Astron. Astrophys. 317, 793-814 (1997) 6. Results of models with index 4/3As a check for the numerics two models were run with the same physical initial and boundary conditions, but differing in resolution of the accretor: model SS used 9 grids, model ST used 10 grids (cf. Table 1 for the other parameters). The two left panels of Fig. 10 show contour plots of the density distribution, while the acretion rates of mass and angular momentum can be found in Fig. 11. Especially the temporal evolution of the accretion rates confirm that also for using grids to 9 levels deep is sufficient: within the time in which the two models SS and ST overlap, the mass accretion rate and the angular momentum accretion agree to within a few percent.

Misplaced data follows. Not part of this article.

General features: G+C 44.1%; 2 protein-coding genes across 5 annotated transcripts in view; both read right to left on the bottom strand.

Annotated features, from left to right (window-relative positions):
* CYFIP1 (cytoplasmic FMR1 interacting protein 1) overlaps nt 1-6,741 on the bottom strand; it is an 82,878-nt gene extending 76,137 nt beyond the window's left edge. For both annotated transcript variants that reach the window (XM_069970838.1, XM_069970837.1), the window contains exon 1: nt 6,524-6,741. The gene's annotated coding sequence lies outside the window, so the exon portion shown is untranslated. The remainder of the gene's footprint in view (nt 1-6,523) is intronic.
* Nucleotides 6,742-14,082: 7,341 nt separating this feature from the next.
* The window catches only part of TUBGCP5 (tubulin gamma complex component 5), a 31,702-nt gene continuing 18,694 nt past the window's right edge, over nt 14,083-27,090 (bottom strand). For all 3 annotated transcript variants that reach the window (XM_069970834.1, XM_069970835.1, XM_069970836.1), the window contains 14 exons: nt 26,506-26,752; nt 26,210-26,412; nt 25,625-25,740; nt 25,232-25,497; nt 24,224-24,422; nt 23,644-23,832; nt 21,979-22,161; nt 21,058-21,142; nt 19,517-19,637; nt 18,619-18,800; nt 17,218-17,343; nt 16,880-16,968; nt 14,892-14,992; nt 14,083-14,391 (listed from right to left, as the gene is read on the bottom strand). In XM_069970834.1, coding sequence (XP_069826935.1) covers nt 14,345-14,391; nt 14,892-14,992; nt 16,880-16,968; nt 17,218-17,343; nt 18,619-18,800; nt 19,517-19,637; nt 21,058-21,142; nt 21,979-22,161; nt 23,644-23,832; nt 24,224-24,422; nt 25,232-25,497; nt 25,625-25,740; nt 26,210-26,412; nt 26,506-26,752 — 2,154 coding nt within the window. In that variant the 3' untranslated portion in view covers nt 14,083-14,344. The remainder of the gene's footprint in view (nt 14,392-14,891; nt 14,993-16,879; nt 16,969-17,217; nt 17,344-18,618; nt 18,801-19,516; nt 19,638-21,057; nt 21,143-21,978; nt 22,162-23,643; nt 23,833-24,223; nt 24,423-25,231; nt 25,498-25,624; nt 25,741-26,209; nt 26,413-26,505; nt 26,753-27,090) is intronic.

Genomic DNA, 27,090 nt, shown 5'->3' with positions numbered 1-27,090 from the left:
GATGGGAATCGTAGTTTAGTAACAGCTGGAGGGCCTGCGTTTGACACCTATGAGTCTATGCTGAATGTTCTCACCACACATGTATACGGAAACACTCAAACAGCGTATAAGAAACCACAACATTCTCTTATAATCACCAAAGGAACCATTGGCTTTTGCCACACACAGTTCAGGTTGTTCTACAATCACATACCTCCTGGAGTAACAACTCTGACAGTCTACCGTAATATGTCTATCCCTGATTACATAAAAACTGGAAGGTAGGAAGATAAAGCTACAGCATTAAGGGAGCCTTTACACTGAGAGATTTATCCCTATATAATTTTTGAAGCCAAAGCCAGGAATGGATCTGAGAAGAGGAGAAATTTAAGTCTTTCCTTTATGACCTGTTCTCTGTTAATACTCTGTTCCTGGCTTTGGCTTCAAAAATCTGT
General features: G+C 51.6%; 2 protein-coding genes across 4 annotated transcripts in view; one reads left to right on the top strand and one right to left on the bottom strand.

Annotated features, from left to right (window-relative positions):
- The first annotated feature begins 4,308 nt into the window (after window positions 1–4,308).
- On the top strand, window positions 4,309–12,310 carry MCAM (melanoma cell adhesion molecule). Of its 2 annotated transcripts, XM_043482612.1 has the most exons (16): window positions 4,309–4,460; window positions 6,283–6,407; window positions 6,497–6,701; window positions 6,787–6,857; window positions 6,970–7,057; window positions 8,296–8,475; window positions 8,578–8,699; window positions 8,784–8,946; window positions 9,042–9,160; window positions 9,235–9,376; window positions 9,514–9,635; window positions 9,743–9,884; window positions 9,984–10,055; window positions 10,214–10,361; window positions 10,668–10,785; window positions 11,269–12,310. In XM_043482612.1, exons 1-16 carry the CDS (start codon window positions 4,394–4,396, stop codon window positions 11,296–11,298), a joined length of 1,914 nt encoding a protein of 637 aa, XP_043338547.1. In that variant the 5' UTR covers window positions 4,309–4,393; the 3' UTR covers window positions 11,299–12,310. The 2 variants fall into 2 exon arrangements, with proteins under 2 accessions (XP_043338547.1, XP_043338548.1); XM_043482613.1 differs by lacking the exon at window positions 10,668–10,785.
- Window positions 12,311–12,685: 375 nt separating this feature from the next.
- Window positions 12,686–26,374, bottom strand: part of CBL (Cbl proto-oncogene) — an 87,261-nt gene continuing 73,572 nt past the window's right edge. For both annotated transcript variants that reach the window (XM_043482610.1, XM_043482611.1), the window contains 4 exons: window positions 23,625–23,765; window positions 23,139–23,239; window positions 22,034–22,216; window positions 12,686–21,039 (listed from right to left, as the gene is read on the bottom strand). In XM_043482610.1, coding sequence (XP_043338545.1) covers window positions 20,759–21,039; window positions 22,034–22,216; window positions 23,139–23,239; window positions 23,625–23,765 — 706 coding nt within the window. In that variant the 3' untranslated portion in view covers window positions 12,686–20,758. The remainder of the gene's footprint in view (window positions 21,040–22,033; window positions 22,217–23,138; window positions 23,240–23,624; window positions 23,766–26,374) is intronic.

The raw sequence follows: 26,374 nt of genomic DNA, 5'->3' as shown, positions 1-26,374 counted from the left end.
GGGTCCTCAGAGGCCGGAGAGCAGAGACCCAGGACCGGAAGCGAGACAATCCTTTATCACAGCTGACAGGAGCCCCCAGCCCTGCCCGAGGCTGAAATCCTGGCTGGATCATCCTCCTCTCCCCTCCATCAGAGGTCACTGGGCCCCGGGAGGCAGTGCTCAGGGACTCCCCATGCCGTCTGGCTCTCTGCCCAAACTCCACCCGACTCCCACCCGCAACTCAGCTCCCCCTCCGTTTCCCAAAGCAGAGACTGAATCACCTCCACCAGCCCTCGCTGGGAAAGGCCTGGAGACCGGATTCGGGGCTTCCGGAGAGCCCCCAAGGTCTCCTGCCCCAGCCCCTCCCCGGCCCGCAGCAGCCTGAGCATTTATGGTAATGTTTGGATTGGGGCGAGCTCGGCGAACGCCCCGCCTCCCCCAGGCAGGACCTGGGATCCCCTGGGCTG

Models SS and ST (Fig. 11) are equivalent to models IS and IT, (Fig. 4) so a comparison should show what effects are due to the different adiabatic index . Additionally, model SS can be compared to model CS shown in Fig. 6 of Ruffert (1995). Both the mean and the amplitude of the mass accretion rate of model SS are similar to the ones of model CS, and even the angular momentum accretion fluctuations do not show any striking difference. When comparing model SS to model IS one notices that the mass accretion rate proceeds in a much more unstable way in model SS. The rate of mass accretion as well as the specific angular momentum of the z -component are larger in model SS. So much so, that in a short burst model ST actually reaches the analytically estimated value (middle right panel of Fig. 11) contrary to model IS or IT. Thus we conclude that the models with accrete in a less stable way than their equivalents, which is the opposite from what had been observed in the simulations without gradients (Ruffert 1995 and references therein). More models are necessary before any more systematic statements can be made. © European Southern Observatory (ESO) 1997 Online publication: July 8, 1998 |